# Chapter 16 Selecting the Right Test

Although both the research design and the level of measurement of the variables determine which statistical technique can be used, level of measurement is more likely to limit what technique you can use.

Regression and correlation are limited to continuous variables, dichotomous variables, or ordinal level variables. Discrete categories, like drug A versus drug B versus drug C, cannot be included in a regression model or a correlation. These types of comparisons require an ANOVA (or a t-test, depending on the number of groups). Conversely, a continuous variable cannot be used as an IV in an ANOVA model. You could get around this by dichotomizing the variable (convert the continuous variable into a two-value variable).

There is some overlap between t-tests and ANOVA. You should use a t-test whenever possible, as it is a simpler technique. Mathematically, the results will be the same, however. T-tests can also be one-tailed or two-tailed, while ANOVA (anything using an F statistic) is always two-tailed.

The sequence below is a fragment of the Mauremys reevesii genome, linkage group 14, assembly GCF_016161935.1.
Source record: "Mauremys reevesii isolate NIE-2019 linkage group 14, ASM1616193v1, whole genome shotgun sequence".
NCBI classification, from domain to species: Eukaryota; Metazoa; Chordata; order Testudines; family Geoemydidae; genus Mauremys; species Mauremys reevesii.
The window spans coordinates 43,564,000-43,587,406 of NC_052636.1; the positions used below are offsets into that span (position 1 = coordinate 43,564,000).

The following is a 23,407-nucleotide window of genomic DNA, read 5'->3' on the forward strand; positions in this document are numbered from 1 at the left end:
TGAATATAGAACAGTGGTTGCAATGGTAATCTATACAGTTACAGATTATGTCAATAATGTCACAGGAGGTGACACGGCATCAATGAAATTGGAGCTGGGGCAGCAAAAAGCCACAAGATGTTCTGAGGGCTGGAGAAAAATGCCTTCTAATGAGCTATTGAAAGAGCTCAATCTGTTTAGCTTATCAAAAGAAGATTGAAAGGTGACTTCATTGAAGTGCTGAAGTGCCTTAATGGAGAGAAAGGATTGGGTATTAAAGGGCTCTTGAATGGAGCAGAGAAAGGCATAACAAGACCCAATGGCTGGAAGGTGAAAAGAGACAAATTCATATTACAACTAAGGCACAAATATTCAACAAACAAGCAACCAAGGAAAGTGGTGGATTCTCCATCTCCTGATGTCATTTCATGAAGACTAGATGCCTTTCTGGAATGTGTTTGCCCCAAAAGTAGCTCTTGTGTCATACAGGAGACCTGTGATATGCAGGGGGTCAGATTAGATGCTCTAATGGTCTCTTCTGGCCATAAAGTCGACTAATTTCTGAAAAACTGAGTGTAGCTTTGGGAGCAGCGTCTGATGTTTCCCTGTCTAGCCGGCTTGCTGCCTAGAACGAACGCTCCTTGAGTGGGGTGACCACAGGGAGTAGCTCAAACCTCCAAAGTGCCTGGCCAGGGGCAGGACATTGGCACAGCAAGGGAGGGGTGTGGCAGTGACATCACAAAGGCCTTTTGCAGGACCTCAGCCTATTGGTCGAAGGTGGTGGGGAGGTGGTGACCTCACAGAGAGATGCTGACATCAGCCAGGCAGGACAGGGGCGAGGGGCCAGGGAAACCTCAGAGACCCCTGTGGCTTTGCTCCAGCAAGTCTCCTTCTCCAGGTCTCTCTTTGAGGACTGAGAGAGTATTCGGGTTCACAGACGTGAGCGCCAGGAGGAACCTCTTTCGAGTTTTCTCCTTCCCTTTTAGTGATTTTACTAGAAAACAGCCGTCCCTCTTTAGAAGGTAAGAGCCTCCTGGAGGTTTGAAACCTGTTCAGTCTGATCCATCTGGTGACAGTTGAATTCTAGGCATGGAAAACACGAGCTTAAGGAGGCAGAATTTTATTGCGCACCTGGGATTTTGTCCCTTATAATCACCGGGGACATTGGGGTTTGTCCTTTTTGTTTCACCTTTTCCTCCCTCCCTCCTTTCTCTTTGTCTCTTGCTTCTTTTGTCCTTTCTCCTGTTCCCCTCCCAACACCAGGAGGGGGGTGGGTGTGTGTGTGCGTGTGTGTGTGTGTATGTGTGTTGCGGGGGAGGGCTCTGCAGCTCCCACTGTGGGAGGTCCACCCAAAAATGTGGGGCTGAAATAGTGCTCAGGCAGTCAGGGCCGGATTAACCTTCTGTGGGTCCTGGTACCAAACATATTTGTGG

Finally, all the techniques we have covered in this course have been parametric techniques. Parametric techniques make assumptions about the underlying population distribution. Often, but not always, parametric techniques assume a normally distributed population from which your sample is drawn. Because of the central limit theorem, statistics with normality assumptions tend to be robust with random samples that are sufficiently large (30 or more). We can avoid this altogether at a cost of some of our statistical power. Nonparametric techniques have relaxed rules about the required levels of measurement and assumptions. The cost is reduced power. We will look at two nonparametric techniques next.

Important: See the summary table of statistical techniques posted to Canvas for a handy reference and summary of the differences between the techniques.